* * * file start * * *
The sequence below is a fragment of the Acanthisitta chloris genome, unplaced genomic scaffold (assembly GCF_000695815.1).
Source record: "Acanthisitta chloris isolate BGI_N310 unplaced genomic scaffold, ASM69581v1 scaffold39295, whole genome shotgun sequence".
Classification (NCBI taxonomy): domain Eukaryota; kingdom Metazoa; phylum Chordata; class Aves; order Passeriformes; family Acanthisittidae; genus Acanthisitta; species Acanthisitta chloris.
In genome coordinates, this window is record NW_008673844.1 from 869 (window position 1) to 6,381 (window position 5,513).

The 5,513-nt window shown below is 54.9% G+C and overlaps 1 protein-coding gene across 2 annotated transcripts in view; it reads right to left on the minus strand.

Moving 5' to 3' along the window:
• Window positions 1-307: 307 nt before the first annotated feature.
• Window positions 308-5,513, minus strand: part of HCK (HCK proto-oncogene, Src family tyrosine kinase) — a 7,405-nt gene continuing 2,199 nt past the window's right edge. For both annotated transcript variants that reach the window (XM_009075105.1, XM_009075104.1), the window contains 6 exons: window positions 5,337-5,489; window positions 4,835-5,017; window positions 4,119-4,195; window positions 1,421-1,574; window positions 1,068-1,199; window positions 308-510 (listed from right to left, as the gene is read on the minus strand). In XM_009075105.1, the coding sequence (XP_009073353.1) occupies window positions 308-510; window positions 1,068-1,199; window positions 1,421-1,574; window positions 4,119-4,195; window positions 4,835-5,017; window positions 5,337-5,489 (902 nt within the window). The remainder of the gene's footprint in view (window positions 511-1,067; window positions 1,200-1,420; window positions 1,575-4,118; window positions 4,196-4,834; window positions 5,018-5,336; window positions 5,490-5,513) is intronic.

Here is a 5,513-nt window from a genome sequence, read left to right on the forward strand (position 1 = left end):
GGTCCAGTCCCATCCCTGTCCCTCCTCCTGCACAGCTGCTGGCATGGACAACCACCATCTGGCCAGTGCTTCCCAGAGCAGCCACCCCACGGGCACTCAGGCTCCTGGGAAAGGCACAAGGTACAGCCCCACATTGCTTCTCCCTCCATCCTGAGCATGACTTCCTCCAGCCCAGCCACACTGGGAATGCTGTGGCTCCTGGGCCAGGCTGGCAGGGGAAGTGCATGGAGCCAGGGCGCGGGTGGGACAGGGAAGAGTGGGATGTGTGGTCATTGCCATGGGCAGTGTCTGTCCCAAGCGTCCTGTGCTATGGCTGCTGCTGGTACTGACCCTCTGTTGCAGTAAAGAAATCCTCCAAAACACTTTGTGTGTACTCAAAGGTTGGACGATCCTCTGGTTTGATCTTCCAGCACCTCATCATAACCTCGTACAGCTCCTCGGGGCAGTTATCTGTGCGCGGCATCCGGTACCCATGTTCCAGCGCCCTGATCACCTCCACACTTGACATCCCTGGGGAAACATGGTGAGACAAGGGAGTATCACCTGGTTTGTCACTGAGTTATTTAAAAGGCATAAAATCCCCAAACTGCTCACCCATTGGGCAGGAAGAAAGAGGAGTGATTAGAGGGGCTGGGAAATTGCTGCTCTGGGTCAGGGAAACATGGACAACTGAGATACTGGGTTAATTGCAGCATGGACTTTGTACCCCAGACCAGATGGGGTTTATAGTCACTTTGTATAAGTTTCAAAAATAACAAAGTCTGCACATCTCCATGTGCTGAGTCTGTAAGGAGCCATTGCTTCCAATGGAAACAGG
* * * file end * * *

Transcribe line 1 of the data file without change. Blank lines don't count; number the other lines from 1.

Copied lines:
The sequence below is a fragment of the Acanthisitta chloris genome, unplaced genomic scaffold (assembly GCF_000695815.1).